How old were you when you started using computers?
I'm only guessing here, but I think I was about 8. I was in junior school anyway.
What was your first machine?
The first machine I used was the BBC Micro Model B at school, then my friend got a BBC Master with a whole 128k which we put to good use playing Elite. The first machine that was actually mine was the spiritual successor to the BEEBs, the Acorn Archimedes A3000.
What was the first real script you wrote?
The first code of any kind I wrote was in BBC BASIC - it was a text adventure game and was neither long nor good. I'm not sure what my proper sysadmin script was, but I have a feeling that it could well have been one that populated our brand new Active Directory with user accounts in 1999. A bit like jumping in at the deep end!
What scripting languages have you used?
I mostly used VBScript (with a bit of JScript from time to time) for a bunch of years before PowerShell came along. Now it's all PowerShell, all the time.
What was your first professional sysadmin gig?
Well I (along with a friend) was the IT support for the school (when I was about 8) because the teachers didn't know what they were doing, but I wasn't paid so it was hardly professional, although it did get me out of assemblies, so that was some reward. Then I suppose I could count some work I did on some Apple machines in the theatre/sports centre where I worked in my teens. It's probably more reasonable to say the job that I've been in for the last 9 years, which is a proper sysadmin gig.
If you knew then what you know now, would have started in IT?
If I knew then that all the hard slog around the cluster rooms, building hundreds of NT4 workstations with Ghost boot floppies and disk images on CD, would lead on to the success and growth of our systems in the Active Directory era, and that we'd be able to expand into different areas and services with basically the same number of people running them; firstly I wouldn't have believed you, but I think I'd have been as excited about being part of the industry as I am now! This isn't a great job for someone who fears change, but if you love technology, it's a great roller coaster ride!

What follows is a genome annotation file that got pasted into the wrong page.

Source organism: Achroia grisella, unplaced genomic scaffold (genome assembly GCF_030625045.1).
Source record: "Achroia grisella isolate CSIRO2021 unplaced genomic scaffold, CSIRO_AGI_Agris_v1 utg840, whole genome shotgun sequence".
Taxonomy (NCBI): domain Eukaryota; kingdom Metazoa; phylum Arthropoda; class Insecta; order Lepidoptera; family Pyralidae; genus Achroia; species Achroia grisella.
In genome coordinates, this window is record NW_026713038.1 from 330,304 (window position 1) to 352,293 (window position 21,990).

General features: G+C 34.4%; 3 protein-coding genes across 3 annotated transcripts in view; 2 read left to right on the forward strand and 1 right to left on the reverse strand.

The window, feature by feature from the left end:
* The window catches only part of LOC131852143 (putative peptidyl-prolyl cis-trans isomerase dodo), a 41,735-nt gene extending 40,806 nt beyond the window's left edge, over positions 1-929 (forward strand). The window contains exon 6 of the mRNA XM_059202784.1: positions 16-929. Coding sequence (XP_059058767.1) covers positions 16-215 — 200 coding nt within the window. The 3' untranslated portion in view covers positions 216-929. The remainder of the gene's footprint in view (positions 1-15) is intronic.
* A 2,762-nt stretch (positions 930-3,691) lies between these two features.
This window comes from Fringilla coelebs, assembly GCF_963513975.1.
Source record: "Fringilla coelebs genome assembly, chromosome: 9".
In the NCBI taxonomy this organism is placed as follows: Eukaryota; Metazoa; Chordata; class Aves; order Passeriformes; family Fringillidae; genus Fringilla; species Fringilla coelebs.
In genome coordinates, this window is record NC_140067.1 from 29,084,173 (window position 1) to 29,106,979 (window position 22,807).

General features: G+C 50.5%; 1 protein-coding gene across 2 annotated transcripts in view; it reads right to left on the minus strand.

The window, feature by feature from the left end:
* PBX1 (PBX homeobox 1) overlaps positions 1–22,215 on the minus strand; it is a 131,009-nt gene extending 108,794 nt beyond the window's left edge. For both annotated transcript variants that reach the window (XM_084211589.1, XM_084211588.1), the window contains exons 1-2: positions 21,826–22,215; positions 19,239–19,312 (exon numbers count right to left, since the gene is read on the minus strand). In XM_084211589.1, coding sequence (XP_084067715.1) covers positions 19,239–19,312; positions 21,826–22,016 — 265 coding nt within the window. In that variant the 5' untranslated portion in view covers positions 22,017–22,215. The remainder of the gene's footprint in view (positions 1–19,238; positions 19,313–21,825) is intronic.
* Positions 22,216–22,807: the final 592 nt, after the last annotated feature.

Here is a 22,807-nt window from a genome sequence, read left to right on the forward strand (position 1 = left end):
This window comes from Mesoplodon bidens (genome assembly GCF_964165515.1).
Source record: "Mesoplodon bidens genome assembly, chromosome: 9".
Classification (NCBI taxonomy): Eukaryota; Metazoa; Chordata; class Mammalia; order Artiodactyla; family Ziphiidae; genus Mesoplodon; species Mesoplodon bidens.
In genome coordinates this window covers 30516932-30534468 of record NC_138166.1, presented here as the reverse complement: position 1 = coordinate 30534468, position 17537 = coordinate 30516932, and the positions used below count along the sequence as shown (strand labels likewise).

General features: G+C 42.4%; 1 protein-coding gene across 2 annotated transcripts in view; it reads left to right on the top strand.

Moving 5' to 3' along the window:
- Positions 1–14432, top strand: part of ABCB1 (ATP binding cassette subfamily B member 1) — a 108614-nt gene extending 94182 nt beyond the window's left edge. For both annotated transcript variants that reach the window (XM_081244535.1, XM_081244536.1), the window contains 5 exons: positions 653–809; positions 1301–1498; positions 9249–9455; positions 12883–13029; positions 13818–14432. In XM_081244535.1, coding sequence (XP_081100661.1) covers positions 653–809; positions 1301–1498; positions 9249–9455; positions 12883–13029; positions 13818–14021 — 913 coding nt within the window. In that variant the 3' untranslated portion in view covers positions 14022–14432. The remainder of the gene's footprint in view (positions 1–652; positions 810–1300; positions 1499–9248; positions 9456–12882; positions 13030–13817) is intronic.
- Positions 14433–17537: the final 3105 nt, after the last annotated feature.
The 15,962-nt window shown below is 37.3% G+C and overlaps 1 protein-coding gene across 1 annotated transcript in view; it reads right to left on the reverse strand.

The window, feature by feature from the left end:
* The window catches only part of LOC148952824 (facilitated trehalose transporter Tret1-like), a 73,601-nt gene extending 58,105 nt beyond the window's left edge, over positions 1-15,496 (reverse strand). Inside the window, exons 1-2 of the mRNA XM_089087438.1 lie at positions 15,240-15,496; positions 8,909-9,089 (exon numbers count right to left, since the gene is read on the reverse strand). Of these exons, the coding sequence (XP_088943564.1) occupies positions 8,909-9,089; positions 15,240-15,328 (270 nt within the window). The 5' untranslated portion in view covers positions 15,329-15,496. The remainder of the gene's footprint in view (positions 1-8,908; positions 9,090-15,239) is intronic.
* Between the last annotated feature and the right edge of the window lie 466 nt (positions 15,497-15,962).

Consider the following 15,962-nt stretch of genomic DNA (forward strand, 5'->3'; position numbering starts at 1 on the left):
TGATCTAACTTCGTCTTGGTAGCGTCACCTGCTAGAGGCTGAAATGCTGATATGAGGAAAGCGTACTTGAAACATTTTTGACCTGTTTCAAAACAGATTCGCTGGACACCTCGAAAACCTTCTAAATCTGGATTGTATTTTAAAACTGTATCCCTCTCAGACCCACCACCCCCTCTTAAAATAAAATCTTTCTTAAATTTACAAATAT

If there is one thing you learned along the way that you would tell new sysadmins, what would it be?
Definitely get involved in the IT community. Join user groups, go to the TechEd event in your region (or, what the heck, why not another region) and try to learn as much from people in the hallways or the dining room as you do in the formal sessions (I think a week at TechEd is better value than any training course). Communicate with peers any way you can. If you're not in a position to meet people physically, chat online with them; comment on blogs, participate in online forums. It may not pay off immediately, but it will pay off.
What’s the most fun you’ve ever had scripting?
Ever since I started to really get PowerShell, it's been almost non-stop fun. Finding out how very much you can achieve with how very little code is like a game on top of the puzzle of actually solving the original problem.
Who am I calling out?